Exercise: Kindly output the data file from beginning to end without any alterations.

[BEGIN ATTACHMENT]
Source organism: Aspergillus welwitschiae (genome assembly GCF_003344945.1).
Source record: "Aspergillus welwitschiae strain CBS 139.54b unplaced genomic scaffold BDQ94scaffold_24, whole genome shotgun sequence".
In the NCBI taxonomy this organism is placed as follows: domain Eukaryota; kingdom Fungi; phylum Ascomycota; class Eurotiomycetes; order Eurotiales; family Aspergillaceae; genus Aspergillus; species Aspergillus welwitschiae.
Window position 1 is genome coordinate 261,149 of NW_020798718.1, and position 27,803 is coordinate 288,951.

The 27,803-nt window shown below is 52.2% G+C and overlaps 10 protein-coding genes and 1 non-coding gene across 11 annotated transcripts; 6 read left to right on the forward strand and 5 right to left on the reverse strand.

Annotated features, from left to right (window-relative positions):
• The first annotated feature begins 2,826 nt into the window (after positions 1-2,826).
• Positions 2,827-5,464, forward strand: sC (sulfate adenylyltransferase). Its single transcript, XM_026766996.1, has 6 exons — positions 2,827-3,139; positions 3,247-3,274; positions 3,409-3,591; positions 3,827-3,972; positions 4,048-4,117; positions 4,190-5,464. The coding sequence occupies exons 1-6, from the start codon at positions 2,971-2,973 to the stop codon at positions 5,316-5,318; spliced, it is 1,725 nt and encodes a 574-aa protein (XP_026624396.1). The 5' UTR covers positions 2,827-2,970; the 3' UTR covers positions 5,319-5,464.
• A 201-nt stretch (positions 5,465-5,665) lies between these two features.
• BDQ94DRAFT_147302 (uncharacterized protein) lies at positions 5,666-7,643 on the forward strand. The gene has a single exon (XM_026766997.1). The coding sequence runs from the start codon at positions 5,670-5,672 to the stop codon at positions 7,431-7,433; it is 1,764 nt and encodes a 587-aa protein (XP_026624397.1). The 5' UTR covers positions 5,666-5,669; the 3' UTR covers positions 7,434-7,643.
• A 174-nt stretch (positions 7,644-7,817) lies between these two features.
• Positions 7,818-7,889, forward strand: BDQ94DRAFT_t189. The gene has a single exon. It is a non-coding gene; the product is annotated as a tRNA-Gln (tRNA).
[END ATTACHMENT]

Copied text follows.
Source organism: Aspergillus welwitschiae (genome assembly GCF_003344945.1).
Source record: "Aspergillus welwitschiae strain CBS 139.54b unplaced genomic scaffold BDQ94scaffold_24, whole genome shotgun sequence".
In the NCBI taxonomy this organism is placed as follows: domain Eukaryota; kingdom Fungi; phylum Ascomycota; class Eurotiomycetes; order Eurotiales; family Aspergillaceae; genus Aspergillus; species Aspergillus welwitschiae.
Window position 1 is genome coordinate 261,149 of NW_020798718.1, and position 27,803 is coordinate 288,951.

The 27,803-nt window shown below is 52.2% G+C and overlaps 10 protein-coding genes and 1 non-coding gene across 11 annotated transcripts; 6 read left to right on the forward strand and 5 right to left on the reverse strand.

Annotated features, from left to right (window-relative positions):
• The first annotated feature begins 2,826 nt into the window (after positions 1-2,826).
• Positions 2,827-5,464, forward strand: sC (sulfate adenylyltransferase). Its single transcript, XM_026766996.1, has 6 exons — positions 2,827-3,139; positions 3,247-3,274; positions 3,409-3,591; positions 3,827-3,972; positions 4,048-4,117; positions 4,190-5,464. The coding sequence occupies exons 1-6, from the start codon at positions 2,971-2,973 to the stop codon at positions 5,316-5,318; spliced, it is 1,725 nt and encodes a 574-aa protein (XP_026624396.1). The 5' UTR covers positions 2,827-2,970; the 3' UTR covers positions 5,319-5,464.
• A 201-nt stretch (positions 5,465-5,665) lies between these two features.
• BDQ94DRAFT_147302 (uncharacterized protein) lies at positions 5,666-7,643 on the forward strand. The gene has a single exon (XM_026766997.1). The coding sequence runs from the start codon at positions 5,670-5,672 to the stop codon at positions 7,431-7,433; it is 1,764 nt and encodes a 587-aa protein (XP_026624397.1). The 5' UTR covers positions 5,666-5,669; the 3' UTR covers positions 7,434-7,643.
• A 174-nt stretch (positions 7,644-7,817) lies between these two features.
• Positions 7,818-7,889, forward strand: BDQ94DRAFT_t189. The gene has a single exon. It is a non-coding gene; the product is annotated as a tRNA-Gln (tRNA).